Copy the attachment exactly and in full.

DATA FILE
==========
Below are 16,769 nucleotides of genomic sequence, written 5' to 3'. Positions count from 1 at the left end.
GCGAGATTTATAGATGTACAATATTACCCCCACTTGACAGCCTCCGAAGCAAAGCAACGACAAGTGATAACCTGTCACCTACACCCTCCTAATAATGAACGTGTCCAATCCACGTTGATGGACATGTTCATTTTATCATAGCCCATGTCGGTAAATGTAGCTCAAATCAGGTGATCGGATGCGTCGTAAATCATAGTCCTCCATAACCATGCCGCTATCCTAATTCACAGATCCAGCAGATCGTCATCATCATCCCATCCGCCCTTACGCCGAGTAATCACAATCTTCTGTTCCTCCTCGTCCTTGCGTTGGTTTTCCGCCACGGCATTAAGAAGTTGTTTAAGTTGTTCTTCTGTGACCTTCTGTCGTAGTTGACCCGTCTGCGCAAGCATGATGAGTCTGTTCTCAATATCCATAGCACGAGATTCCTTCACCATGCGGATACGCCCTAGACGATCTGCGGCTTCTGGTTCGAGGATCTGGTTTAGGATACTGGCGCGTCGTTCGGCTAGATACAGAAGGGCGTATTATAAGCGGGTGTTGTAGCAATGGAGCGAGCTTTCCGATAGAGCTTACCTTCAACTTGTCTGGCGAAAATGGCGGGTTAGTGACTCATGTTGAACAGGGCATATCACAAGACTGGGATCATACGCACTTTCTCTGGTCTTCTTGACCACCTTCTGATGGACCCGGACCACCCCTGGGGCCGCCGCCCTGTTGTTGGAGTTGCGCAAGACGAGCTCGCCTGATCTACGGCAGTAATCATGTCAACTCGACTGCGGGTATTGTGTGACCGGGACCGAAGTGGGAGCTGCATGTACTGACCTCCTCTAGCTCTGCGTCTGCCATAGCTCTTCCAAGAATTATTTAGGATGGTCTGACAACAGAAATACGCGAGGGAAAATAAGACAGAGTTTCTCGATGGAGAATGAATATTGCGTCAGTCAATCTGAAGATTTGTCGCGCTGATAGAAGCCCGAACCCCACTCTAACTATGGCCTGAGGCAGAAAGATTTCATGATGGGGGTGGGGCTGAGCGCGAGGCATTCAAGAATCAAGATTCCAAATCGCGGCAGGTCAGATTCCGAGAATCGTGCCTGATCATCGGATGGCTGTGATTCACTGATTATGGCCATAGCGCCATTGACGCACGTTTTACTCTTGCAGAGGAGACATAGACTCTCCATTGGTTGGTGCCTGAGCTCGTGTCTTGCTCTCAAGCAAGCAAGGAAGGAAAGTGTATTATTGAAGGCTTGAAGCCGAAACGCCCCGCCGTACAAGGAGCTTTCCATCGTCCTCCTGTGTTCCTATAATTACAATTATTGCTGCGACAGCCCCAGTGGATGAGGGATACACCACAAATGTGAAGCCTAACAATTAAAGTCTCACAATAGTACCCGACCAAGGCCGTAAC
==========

Below are 16,769 nucleotides of genomic sequence, written 5' to 3'. Positions count from 1 at the left end.
GCGAGATTTATAGATGTACAATATTACCCCCACTTGACAGCCTCCGAAGCAAAGCAACGACAAGTGATAACCTGTCACCTACACCCTCCTAATAATGAACGTGTCCAATCCACGTTGATGGACATGTTCATTTTATCATAGCCCATGTCGGTAAATGTAGCTCAAATCAGGTGATCGGATGCGTCGTAAATCATAGTCCTCCATAACCATGCCGCTATCCTAATTCACAGATCCAGCAGATCGTCATCATCATCCCATCCGCCCTTACGCCGAGTAATCACAATCTTCTGTTCCTCCTCGTCCTTGCGTTGGTTTTCCGCCACGGCATTAAGAAGTTGTTTAAGTTGTTCTTCTGTGACCTTCTGTCGTAGTTGACCCGTCTGCGCAAGCATGATGAGTCTGTTCTCAATATCCATAGCACGAGATTCCTTCACCATGCGGATACGCCCTAGACGATCTGCGGCTTCTGGTTCGAGGATCTGGTTTAGGATACTGGCGCGTCGTTCGGCTAGATACAGAAGGGCGTATTATAAGCGGGTGTTGTAGCAATGGAGCGAGCTTTCCGATAGAGCTTACCTTCAACTTGTCTGGCGAAAATGGCGGGTTAGTGACTCATGTTGAACAGGGCATATCACAAGACTGGGATCATACGCACTTTCTCTGGTCTTCTTGACCACCTTCTGATGGACCCGGACCACCCCTGGGGCCGCCGCCCTGTTGTTGGAGTTGCGCAAGACGAGCTCGCCTGATCTACGGCAGTAATCATGTCAACTCGACTGCGGGTATTGTGTGACCGGGACCGAAGTGGGAGCTGCATGTACTGACCTCCTCTAGCTCTGCGTCTGCCATAGCTCTTCCAAGAATTATTTAGGATGGTCTGACAACAGAAATACGCGAGGGAAAATAAGACAGAGTTTCTCGATGGAGAATGAATATTGCGTCAGTCAATCTGAAGATTTGTCGCGCTGATAGAAGCCCGAACCCCACTCTAACTATGGCCTGAGGCAGAAAGATTTCATGATGGGGGTGGGGCTGAGCGCGAGGCATTCAAGAATCAAGATTCCAAATCGCGGCAGGTCAGATTCCGAGAATCGTGCCTGATCATCGGATGGCTGTGATTCACTGATTATGGCCATAGCGCCATTGACGCACGTTTTACTCTTGCAGAGGAGACATAGACTCTCCATTGGTTGGTGCCTGAGCTCGTGTCTTGCTCTCAAGCAAGCAAGGAAGGAAAGTGTATTATTGAAGGCTTGAAGCCGAAACGCCCCGCCGTACAAGGAGCTTTCCATCGTCCTCCTGTGTTCCTATAATTACAATTATTGCTGCGACAGCCCCAGTGGATGAGGGATACACCACAAATGTGAAGCCTAACAATTAAAGTCTCACAATAGTACCCGACCAAGGCCGTAAC